Studying preveterinary medicine helps students develop a strong understanding of animal anatomy and behavior, as well as basic sciences such as chemistry, physics and biology. A pre-vet concentration can be a strong foundation for students who want to learn how to start a veterinary career or other roles working with animals.
A first step toward a career as a veterinarian
An undergraduate degree concentration in preveterinary medicine introduces students to fundamental biological and animal science topics. Along with a baseline foundation of required courses in math and science, students have the opportunity to choose electives that align with their interests and career goals. Some of these courses may even be taught by practicing veterinarians and may include natural science subjects such as animal behavior, animal physiology, chemistry, genetics, and nutrition. Students can also opt to take electives covering related topics, such as comparative immunology, ethical issues in biology, infectious diseases, and leadership.
Through online courses, innovative labs and real-world clinical experience, such as internships and study abroad opportunities, students can develop the scientific knowledge and skills to work effectively with animals. Studying in a preveterinary program can be particularly useful in pursuing a career in veterinary medicine.
Not just for future vets
A preveterinary medicine degree concentration is an ideal start for those interested in a variety of careers in the veterinary field. A pre-vet concentration can be valuable for students wanting to develop a science-based foundation for learning how to work with animals in numerous occupations involving animal science and care.
A pre-vet concentration could lead you to biology-based professions such as certified veterinary technician, dog trainer, fish and wildlife biologist, wildlife rehabilitator or zoologist. Pre-vet students may find work at an animal shelter or animal-centric nonprofit, an aquarium or zoo, or at a state game and fish department.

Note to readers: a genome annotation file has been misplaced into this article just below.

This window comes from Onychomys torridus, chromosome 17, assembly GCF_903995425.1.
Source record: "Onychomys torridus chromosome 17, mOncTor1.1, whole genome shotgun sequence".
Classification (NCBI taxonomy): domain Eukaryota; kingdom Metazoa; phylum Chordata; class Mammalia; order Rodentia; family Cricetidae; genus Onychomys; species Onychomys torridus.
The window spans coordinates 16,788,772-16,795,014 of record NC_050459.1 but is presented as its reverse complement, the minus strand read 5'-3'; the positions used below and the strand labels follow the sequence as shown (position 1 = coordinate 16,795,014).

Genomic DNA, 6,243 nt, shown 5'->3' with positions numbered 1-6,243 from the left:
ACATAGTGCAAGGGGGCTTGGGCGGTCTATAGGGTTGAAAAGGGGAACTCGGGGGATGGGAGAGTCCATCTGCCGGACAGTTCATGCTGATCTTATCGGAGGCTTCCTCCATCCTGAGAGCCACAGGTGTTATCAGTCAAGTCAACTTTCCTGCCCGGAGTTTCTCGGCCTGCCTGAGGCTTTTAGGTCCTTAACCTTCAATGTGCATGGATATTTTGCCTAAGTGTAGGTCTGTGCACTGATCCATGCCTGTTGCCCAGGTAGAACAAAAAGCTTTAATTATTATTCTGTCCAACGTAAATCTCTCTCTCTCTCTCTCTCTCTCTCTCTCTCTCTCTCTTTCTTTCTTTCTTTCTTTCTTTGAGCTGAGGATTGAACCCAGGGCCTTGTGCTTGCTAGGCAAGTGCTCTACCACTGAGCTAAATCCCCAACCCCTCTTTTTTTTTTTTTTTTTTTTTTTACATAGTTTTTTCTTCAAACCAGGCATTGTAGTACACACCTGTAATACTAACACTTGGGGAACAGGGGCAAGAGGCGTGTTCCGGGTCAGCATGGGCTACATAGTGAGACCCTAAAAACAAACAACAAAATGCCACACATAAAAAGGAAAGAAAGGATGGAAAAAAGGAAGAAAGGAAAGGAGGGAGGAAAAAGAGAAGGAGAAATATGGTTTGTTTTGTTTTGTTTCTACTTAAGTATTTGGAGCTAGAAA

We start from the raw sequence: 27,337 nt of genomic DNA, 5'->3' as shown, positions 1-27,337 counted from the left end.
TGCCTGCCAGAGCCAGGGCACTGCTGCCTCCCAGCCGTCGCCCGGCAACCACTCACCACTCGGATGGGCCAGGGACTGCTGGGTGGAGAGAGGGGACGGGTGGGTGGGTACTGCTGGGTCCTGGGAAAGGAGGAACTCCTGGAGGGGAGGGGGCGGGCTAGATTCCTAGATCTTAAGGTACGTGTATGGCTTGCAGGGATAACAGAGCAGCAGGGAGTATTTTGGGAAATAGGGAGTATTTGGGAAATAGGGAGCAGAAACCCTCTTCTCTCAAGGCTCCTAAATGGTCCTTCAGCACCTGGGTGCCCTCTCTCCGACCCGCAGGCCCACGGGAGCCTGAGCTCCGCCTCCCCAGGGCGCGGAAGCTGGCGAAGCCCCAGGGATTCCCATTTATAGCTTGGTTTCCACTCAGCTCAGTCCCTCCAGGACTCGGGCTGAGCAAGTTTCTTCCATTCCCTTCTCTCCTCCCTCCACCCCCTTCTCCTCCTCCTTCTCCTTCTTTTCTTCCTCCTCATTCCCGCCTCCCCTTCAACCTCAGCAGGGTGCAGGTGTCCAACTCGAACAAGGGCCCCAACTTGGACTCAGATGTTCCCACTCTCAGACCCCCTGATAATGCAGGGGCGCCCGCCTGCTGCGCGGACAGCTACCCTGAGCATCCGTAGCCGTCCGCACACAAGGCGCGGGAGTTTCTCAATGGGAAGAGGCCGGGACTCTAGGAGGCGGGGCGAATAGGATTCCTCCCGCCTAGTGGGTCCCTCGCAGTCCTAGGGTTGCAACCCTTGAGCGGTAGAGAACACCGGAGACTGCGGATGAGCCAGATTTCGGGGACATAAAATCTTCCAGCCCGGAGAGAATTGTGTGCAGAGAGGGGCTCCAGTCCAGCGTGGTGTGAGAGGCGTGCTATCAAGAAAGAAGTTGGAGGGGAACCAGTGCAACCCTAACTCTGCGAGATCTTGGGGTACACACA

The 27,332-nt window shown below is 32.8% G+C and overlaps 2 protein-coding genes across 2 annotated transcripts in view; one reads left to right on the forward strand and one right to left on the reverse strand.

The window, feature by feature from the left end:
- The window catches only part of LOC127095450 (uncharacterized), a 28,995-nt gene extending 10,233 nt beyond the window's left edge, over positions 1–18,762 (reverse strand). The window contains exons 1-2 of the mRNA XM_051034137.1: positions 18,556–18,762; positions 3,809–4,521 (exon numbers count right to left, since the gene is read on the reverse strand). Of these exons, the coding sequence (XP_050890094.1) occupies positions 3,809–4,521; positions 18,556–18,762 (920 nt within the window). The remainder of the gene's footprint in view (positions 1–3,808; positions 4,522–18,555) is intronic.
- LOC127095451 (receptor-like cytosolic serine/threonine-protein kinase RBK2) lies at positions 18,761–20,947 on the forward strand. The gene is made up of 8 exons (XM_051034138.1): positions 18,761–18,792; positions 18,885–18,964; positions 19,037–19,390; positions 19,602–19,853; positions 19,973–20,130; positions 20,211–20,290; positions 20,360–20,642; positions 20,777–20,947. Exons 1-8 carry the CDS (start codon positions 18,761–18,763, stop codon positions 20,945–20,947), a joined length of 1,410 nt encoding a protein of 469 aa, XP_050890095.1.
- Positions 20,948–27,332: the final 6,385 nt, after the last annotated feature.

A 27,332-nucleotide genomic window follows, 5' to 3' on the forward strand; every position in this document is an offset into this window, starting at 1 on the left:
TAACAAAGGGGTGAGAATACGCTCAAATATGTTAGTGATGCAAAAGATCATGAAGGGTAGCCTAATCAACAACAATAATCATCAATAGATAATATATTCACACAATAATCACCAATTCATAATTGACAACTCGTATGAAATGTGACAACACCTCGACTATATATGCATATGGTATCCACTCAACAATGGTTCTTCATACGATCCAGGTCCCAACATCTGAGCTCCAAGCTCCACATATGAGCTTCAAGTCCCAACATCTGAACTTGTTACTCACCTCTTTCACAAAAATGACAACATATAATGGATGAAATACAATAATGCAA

Many students with a pre-vet concentration choose to pursue advanced degrees in biology-centered fields such as animal science, equine science, natural resource management, and zoology.
ASU Online prepares preveterinary students for success
The online Bachelor of Science in applied biological sciences with a concentration in preveterinary medicine from Arizona State University may help students fulfill common prerequisites for veterinary school admission. Veterinary school admission requirements will vary by institution, and you’ll want to consider where you plan to apply to to determine required courses.
Students will be connected with advisors who can provide insights on how to start a veterinary career or another career in animal sciences. These advisors can also help you stay on track to apply to veterinary school or other animal-related graduate programs, and may also assist in helping determine the courses you should take.
"Even though we're not face to face, we're here for you and want you to be successful," says Julie Murphree, an instructor at the College of Integrative Sciences and Arts at Arizona State University. "We want your academic and professional dreams to come true. This program is an opportunity for students all over the world to gain the required veterinary skills online, rather than having to drive to campus. With in-person classes comes hurdles that many students struggle to overcome. ASU Online helps students eliminate those hurdles."
"We're particularly excited about being able to offer this program at ASU Online," adds Douglas Green, faculty head at the College of Integrative Sciences and Arts. "It allows students from across the country to take veterinary courses and prepare themselves for graduate school."
Green highlights other aspects of the program intended to benefit both current students and potential veterinary students. "This program is tailored for dedicated students who benefit from a flexible program structure," he says. "Internships also give students a variety of experience they can bring to veterinary school."